Concession to peers over Isle of Wight in AV Bill

  • Published

The government is to make a concession in an attempt to persuade MPs and peers to back its plans for a referendum on voting changes on 5 May.

Ministers will announce that they will protect the Isle of Wight from some of the boundary changes designed to ensure that parliamentary constituencies have roughly the same number of voters.

This was one of the key demands made by peers as the bill introducing the changes went through the House of Lords.

The Isle of Wight is a large constituency with some 110,000 electors. Under the government's plans, it would have been divided into two constituencies - but with one attached to the mainland across the Solent.

This prompted substantial opposition.

The government has now decided that the Isle of Wight will be divided into two seats - but within the geographic boundaries of the island.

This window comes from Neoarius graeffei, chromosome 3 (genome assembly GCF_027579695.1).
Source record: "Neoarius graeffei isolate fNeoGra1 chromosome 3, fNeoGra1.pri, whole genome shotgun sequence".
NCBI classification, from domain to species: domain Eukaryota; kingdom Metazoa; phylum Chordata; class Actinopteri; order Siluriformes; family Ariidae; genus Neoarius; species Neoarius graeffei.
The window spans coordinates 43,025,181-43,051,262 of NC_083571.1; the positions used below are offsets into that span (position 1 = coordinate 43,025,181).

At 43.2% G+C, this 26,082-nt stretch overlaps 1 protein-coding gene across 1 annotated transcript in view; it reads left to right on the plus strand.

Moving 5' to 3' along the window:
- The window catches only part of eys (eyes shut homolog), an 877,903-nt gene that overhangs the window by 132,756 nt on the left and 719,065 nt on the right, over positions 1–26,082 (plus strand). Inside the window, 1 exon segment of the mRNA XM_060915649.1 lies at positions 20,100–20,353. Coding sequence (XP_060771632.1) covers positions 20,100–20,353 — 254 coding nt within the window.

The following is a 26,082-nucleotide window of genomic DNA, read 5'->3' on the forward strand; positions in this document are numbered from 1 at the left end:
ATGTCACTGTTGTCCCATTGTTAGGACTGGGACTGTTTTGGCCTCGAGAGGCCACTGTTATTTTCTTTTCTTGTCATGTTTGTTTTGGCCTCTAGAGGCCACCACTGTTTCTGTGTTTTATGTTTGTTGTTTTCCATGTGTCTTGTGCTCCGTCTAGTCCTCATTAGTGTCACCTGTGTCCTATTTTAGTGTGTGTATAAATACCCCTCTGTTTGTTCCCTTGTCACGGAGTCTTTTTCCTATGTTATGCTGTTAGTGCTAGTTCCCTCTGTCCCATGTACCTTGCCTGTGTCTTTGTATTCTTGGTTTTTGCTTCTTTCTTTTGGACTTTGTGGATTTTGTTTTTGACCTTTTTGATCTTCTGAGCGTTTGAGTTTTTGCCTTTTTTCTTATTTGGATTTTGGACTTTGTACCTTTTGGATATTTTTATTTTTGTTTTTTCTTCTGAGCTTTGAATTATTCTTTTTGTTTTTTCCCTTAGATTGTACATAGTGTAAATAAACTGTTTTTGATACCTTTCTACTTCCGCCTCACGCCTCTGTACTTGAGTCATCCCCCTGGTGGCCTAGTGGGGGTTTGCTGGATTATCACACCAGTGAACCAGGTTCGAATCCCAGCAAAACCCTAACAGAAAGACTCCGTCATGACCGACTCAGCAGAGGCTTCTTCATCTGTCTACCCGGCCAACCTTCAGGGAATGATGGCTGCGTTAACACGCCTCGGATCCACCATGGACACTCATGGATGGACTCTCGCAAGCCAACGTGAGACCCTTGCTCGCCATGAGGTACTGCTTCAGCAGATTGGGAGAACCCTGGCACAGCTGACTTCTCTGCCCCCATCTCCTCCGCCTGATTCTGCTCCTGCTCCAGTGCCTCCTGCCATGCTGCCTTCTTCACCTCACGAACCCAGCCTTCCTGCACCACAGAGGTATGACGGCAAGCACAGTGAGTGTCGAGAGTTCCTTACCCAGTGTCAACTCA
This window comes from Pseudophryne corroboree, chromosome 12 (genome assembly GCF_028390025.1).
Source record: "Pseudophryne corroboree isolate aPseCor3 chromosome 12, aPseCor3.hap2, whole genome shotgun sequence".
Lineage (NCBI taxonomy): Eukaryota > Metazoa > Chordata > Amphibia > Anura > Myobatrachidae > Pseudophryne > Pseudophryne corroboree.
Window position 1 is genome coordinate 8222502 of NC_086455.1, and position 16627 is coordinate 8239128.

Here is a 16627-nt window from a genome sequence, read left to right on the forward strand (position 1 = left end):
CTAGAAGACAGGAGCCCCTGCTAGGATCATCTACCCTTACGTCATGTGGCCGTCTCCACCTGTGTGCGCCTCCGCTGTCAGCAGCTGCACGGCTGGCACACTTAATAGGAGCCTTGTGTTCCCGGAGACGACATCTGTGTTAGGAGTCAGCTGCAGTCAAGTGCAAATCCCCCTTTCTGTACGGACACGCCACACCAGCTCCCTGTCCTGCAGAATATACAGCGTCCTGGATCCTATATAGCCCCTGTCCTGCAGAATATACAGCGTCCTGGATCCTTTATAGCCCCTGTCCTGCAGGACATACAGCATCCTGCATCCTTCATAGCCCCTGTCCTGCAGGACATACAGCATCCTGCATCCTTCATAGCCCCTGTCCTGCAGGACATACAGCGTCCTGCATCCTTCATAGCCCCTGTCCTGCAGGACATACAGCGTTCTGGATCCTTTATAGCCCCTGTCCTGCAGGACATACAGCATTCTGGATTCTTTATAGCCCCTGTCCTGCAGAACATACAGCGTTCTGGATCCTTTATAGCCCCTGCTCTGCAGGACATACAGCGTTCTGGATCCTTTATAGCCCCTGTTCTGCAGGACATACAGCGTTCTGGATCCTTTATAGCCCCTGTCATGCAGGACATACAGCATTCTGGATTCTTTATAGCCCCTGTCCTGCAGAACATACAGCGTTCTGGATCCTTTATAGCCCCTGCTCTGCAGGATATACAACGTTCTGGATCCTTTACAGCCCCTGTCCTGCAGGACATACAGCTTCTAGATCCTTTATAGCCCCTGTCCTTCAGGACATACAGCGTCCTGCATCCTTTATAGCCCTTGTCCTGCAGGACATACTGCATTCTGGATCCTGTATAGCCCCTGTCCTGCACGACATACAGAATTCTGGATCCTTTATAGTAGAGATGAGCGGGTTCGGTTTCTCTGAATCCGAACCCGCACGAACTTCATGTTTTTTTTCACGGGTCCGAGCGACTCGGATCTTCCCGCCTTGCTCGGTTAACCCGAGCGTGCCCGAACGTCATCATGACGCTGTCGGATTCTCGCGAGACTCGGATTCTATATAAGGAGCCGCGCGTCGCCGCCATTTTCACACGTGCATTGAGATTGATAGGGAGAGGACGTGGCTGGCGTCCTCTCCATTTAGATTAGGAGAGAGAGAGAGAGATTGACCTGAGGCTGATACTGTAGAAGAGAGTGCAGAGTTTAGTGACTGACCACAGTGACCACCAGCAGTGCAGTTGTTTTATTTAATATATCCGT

On 19 January peers backed an amendment - by 199 votes to 122 - that would protect the Isle of Wight from being divided up. This was the largest defeat the Government had suffered in the House of Lords - there were 28 Tory and 14 Lib Dem rebels.

Government sources said they would now accept the principle of the amendment that was passed in the Lords.

The Parliamentary Voting System and Constituencies Bill would cut the number of MPs from 650 to 600 and change parliamentary boundaries so that constituency electorates are broadly the same - within a 10 percent leeway.

The bill already excludes two constituencies from the changes because they are geographically large and distinct: Orkney and Shetland, and Na h-Eileanan an Iar (the Western Isles).

Labour will accuse the government of bending the rules to create a new Conservative seat.

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